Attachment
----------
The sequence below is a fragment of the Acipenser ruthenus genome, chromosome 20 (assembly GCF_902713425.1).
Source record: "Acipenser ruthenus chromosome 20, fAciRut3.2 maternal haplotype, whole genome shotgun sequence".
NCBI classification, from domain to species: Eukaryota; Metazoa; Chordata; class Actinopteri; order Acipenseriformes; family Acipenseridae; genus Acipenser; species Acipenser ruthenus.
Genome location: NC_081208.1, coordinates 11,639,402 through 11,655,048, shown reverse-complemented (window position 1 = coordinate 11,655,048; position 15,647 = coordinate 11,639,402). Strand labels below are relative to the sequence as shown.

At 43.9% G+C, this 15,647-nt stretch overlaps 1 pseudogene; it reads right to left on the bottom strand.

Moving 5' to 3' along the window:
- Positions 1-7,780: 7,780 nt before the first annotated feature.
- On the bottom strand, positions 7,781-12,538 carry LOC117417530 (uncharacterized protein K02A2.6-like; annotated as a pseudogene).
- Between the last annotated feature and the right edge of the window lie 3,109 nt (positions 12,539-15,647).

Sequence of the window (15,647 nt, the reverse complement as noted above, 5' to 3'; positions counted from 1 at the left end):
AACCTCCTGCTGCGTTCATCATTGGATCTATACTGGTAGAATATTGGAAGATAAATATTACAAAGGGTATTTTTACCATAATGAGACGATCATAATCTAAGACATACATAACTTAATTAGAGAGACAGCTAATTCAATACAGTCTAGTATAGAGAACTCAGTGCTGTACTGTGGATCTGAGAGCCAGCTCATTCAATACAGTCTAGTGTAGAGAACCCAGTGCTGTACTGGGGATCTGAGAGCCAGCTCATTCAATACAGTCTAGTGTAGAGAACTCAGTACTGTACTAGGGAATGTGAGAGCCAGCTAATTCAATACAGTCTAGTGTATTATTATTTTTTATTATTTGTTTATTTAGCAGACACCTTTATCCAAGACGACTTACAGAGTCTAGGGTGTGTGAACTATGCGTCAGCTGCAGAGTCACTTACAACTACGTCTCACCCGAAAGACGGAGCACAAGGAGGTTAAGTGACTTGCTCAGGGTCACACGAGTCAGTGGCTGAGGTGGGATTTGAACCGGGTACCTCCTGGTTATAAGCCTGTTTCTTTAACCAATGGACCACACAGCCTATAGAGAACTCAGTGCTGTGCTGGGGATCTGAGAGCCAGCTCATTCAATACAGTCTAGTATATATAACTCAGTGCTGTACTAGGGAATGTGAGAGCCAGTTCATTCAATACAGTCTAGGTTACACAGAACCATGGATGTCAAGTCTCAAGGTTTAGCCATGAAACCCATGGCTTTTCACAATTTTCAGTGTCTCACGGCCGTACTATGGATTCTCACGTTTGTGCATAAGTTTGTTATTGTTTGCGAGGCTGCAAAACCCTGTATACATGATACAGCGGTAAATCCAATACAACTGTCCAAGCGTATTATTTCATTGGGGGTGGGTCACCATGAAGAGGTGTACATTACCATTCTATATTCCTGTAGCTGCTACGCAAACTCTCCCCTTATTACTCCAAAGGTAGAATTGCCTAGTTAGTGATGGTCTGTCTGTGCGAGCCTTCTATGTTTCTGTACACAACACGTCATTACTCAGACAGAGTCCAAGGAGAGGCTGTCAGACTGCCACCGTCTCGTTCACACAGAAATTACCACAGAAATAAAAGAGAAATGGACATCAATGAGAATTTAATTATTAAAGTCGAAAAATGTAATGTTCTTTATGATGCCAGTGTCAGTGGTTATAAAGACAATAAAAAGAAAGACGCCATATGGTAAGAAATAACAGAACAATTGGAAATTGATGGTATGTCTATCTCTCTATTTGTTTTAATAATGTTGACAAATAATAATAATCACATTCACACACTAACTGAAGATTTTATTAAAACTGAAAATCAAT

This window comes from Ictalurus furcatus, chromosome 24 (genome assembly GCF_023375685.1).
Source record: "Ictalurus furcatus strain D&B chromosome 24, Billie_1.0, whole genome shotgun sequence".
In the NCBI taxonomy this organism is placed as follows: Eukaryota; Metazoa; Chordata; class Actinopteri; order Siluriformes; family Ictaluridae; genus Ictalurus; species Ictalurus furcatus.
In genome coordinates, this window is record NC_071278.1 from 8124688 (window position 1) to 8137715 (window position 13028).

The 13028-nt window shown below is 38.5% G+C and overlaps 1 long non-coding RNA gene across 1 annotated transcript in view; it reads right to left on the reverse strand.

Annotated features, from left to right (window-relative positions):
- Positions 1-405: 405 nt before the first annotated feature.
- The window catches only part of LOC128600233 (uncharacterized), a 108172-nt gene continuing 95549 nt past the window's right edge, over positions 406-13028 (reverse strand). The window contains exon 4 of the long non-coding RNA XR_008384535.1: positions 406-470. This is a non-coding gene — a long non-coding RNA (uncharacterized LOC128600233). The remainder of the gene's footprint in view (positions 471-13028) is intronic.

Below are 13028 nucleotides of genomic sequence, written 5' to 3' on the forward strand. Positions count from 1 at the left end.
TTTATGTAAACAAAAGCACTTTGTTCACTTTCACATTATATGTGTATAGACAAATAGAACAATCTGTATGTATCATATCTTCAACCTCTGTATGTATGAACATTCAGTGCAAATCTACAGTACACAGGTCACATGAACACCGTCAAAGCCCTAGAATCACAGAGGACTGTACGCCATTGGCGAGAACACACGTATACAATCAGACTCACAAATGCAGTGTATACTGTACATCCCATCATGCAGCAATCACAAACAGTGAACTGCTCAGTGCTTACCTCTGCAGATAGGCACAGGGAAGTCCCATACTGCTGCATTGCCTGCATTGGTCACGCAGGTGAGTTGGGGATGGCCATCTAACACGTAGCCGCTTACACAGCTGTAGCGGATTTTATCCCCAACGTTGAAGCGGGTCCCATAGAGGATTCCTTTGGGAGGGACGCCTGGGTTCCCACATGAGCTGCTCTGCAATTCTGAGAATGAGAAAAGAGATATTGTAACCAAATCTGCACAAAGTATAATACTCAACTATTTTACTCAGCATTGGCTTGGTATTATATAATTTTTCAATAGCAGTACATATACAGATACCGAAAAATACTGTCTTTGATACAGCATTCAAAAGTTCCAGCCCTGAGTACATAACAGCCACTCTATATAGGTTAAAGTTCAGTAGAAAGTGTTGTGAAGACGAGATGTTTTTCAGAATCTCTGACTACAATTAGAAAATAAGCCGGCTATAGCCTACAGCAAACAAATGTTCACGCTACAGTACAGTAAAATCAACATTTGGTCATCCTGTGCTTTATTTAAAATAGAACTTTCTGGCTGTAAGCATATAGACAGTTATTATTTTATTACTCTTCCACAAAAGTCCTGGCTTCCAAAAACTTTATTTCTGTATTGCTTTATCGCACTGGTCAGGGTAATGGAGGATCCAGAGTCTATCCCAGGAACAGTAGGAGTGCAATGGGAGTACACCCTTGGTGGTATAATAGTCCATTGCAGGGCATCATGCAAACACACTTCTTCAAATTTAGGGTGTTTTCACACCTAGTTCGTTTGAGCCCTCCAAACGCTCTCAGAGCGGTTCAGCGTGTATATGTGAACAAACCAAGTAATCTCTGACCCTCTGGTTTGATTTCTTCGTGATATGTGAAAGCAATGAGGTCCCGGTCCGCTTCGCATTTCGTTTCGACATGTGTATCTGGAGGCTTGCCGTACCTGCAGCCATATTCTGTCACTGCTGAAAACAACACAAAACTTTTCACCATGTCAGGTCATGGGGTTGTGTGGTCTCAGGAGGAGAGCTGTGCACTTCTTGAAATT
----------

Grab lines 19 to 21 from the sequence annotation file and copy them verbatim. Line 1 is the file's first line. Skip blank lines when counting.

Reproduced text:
- The window catches only part of LOC128600233 (uncharacterized), a 108172-nt gene continuing 95549 nt past the window's right edge, over positions 406-13028 (reverse strand). The window contains exon 4 of the long non-coding RNA XR_008384535.1: positions 406-470. This is a non-coding gene — a long non-coding RNA (uncharacterized LOC128600233). The remainder of the gene's footprint in view (positions 471-13028) is intronic.

Below are 13028 nucleotides of genomic sequence, written 5' to 3' on the forward strand. Positions count from 1 at the left end.
TTTATGTAAACAAAAGCACTTTGTTCACTTTCACATTATATGTGTATAGACAAATAGAACAATCTGTATGTATCATATCTTCAACCTCTGTATGTATGAACATTCAGTGCAAATCTACAGTACACAGGTCACATGAACACCGTCAAAGCCCTAGAATCACAGAGGACTGTACGCCATTGGCGAGAACACACGTATACAATCAGACTCACAAATGCAGTGTATACTGTACATCCCATCATGCAGCAATCACAAACAGTGAACTGCTCAGTGCTTACCTCTGCAGATAGGCACAGGGAAGTCCCATACTGCTGCATTGCCTGCATTGGTCACGCAGGTGAGTTGGGGATGGCCATCTAACACGTAGCCGCTTACACAGCTGTAGCGGATTTTATCCCCAACGTTGAAGCGGGTCCCATAGAGGATTCCTTTGGGAGGGACGCCTGGGTTCCCACATGAGCTGCTCTGCAATTCTGAGAATGAGAAAAGAGATATTGTAACCAAATCTGCACAAAGTATAATACTCAACTATTTTACTCAGCATTGGCTTGGTATTATATAATTTTTCAATAGCAGTACATATACAGATACCGAAAAATACTGTCTTTGATACAGCATTCAAAAGTTCCAGCCCTGAGTACATAACAGCCACTCTATATAGGTTAAAGTTCAGTAGAAAGTGTTGTGAAGACGAGATGTTTTTCAGAATCTCTGACTACAATTAGAAAATAAGCCGGCTATAGCCTACAGCAAACAAATGTTCACGCTACAGTACAGTAAAATCAACATTTGGTCATCCTGTGCTTTATTTAAAATAGAACTTTCTGGCTGTAAGCATATAGACAGTTATTATTTTATTACTCTTCCACAAAAGTCCTGGCTTCCAAAAACTTTATTTCTGTATTGCTTTATCGCACTGGTCAGGGTAATGGAGGATCCAGAGTCTATCCCAGGAACAGTAGGAGTGCAATGGGAGTACACCCTTGGTGGTATAATAGTCCATTGCAGGGCATCATGCAAACACACTTCTTCAAATTTAGGGTGTTTTCACACCTAGTTCGTTTGAGCCCTCCAAACGCTCTCAGAGCGGTTCAGCGTGTATATGTGAACAAACCAAGTAATCTCTGACCCTCTGGTTTGATTTCTTCGTGATATGTGAAAGCAATGAGGTCCCGGTCCGCTTCGCATTTCGTTTCGACATGTGTATCTGGAGGCTTGCCGTACCTGCAGCCATATTCTGTCACTGCTGAAAACAACACAAAACTTTTCACCATGTCAGGTCATGGGGTTGTGTGGTCTCAGGAGGAGAGCTGTGCACTTCTTGAAATT